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Rat Bait Boxes...safe or not?

post #1 of 8
Thread Starter 

My coop is an enclosed building but has a dirt bottom so I put land timbers around the base of the perimeter. It sits up against the woods and in a year I have not had any casualties to preditors but now I have seen a rat inside and also it has dug a couple of holes into the coop. I am trying to decide the best way to eliminate as many as I can and as safely as I can .... I don't want to get a cat because I have a dog that might kill the cat and I'm afraid the cat would do more harm to my chickens than rats....I don't want to do traps because by putting them on the outside of the coop, my dog would probably "trip" them or it would kill other animals that I don't want killed....

My mother told me about these bait LOCKBOXES that have a key. The box is really big and the bait is in blocks so the rat will come inside, eat bait, and leave. They are supposed to be safe for other pets because the pets can't get to the blocks to eat on and it's not like pellets that could get scattered. I thought it sounded easy to do so I ordered 2 baitboxes and some poison blocks and 2 traps that actually fit up inside of the box that would instantly kill one rat at a time.

How does this sound to anyone else???? Any drawbacks from this method of ridding my rat problem??  I thought about putting one right up against one of the rat holes alongside the wall where they usually travel.

My new hobby began Dec. 08 as a rescue: 3 game roosters & 1 game hen (kinda' backwards) but now I'm up to 8 roos, 19 hens & 12 chicks!  I went coo coo for chickens!  (Oh yeah, I also have 1 dog & 2 parrots).
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My new hobby began Dec. 08 as a rescue: 3 game roosters & 1 game hen (kinda' backwards) but now I'm up to 8 roos, 19 hens & 12 chicks!  I went coo coo for chickens!  (Oh yeah, I also have 1 dog & 2 parrots).
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post #2 of 8

Bait boxes is a great Idea I use them all the time,only I make mine It's the posion that you need to be careful of.When used around chickens get the posion that kills rodents after a few feeding,this way if chicken eats the rodent it can't be posioned. That 1 bite posion is more exspensive& dangerious to the chicken if it eats the dead rodent.This method works great on moles to


Edited by skywatcher - 10/31/09 at 3:05pm
post #3 of 8
Thread Starter 

Thanks Skywatcher! I didn't know chickens would eat rats? I was only worried that a rat might take a bite off the poison block and carry a chunk outside of the box. (Thanks for the tip on the type of poison) I'm going to go ahead and give it a whirl!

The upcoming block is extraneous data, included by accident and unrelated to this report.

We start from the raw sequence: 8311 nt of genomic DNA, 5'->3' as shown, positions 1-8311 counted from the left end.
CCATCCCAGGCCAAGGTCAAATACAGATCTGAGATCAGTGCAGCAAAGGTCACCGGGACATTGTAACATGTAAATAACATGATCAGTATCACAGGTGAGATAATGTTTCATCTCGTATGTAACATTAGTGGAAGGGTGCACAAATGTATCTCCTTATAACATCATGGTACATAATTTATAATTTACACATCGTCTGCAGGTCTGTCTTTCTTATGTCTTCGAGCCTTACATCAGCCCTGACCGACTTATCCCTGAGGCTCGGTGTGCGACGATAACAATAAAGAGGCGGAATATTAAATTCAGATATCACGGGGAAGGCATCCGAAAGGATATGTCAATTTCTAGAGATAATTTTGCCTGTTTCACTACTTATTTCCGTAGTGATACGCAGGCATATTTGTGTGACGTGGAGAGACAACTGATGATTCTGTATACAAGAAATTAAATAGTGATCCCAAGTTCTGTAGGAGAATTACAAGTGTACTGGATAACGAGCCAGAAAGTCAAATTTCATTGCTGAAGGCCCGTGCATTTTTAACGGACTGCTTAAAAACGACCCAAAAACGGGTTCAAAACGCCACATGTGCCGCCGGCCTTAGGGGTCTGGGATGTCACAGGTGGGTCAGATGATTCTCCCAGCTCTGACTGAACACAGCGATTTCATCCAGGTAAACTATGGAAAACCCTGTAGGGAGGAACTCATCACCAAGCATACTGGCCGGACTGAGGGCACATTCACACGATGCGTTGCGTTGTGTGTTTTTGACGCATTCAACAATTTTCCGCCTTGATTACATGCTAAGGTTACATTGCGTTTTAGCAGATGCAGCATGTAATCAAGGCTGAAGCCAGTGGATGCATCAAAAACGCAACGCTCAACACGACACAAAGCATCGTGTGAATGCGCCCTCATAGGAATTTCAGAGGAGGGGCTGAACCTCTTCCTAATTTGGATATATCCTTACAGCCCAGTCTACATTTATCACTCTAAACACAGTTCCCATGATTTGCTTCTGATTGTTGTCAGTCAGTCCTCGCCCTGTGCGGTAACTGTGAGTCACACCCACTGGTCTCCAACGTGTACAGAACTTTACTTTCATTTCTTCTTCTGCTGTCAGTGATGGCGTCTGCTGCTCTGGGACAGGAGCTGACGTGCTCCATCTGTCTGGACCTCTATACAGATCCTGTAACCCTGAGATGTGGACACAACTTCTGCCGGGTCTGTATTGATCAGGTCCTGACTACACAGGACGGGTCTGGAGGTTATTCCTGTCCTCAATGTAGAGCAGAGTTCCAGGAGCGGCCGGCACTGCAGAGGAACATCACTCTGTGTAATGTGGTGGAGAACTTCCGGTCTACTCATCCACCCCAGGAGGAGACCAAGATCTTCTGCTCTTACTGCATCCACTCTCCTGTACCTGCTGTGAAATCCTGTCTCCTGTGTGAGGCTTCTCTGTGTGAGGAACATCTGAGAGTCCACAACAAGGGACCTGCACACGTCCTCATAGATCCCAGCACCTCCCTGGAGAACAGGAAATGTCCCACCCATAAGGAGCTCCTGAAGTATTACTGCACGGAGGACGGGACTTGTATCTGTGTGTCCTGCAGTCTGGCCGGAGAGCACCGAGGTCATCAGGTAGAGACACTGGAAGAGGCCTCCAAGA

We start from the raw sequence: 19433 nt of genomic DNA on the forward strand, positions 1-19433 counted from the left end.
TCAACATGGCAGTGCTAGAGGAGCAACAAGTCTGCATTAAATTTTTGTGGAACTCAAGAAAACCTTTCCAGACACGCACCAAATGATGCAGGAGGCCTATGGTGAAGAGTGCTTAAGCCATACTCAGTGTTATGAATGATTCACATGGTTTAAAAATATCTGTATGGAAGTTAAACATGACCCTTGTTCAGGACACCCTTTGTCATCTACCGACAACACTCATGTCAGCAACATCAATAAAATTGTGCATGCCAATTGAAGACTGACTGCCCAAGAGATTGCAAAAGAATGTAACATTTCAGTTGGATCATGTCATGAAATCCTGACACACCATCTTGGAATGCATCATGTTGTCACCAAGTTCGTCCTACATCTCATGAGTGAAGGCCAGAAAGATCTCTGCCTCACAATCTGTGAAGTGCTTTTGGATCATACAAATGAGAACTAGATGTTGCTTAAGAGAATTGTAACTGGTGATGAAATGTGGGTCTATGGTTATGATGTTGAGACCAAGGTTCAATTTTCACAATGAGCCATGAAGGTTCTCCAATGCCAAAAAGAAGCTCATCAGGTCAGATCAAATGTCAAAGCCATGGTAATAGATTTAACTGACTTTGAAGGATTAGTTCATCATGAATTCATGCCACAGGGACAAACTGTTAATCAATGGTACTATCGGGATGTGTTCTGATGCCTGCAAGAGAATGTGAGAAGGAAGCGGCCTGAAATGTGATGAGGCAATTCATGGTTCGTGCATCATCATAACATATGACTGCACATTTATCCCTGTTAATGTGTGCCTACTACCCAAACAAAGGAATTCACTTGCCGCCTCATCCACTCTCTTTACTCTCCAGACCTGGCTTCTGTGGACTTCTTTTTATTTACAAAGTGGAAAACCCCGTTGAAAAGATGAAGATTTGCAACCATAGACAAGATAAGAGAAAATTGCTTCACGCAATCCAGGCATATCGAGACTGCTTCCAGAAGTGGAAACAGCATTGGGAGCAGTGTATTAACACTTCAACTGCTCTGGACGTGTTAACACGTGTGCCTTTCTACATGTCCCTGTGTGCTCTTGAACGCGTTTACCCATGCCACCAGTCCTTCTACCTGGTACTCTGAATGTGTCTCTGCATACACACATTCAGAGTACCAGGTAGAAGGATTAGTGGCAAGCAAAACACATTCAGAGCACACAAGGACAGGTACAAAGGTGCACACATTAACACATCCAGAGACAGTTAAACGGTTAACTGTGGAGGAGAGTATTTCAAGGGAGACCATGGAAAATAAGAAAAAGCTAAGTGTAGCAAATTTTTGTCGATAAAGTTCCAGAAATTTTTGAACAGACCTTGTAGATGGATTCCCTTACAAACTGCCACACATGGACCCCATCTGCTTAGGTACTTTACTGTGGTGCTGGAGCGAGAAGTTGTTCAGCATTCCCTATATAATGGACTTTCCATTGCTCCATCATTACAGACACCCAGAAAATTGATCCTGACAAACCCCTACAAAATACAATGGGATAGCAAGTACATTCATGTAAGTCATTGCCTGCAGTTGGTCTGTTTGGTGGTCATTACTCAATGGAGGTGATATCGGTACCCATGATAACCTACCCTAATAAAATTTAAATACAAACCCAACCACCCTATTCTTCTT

My new hobby began Dec. 08 as a rescue: 3 game roosters & 1 game hen (kinda' backwards) but now I'm up to 8 roos, 19 hens & 12 chicks!  I went coo coo for chickens!  (Oh yeah, I also have 1 dog & 2 parrots).
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My new hobby began Dec. 08 as a rescue: 3 game roosters & 1 game hen (kinda' backwards) but now I'm up to 8 roos, 19 hens & 12 chicks!  I went coo coo for chickens!  (Oh yeah, I also have 1 dog & 2 parrots).
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post #4 of 8

This is a somewhat 'canned' response to the rat poison issue.  I have it saved and post it when this question gets raised because I have researched this pretty well back when I had a rat problem.  Like I said, it's a bit generic, but should have some helpful info.

Rat Poison in the Barn

I understand why people are reluctant to use rat poison, I share that reluctance but it IS possible to use poisons responsibly even if you have pets and children and chickens.

In response to the posts about dogs eating the rats and dying from the poison theyve ingested, that must either be a very small dog, or a large dog that has eaten dozens and dozens of rats.  They've studied the amount of the active poison left after rats ingest it, and it's very small.  Not enough to affect dogs very much, possibly enough to affect chickens or cats depending on the type used.  The meat itself does not get affected, or so little as to be ineffectual, and the amount that may be left in the rat's digestive system is usually quite small. 

If you have a rat colony established in or around your coop/barn/yard, you have a real problem.  If you see a few, you probably have a few hundred.  They spread disease, parasites, bugs and can kill or injure chickens, young or old, and theyll raid eggs and steal huge amounts of feed from you and your chickens.

Theyre smart and tenacious and traps are not always very effective after a time because they do learn very well.

First clean your barn, eliminate all feed sources you can, clean up all stray edible things and make sure your feed is stored in rat-proof containers and even stop feeding free-choice for a time while you work to get things under control.

Get your coop as rat proof as possible, but its not always possible, so just do your best.  Rats can squeeze in through the most amazingly small holes so its very difficult, darn near impossible.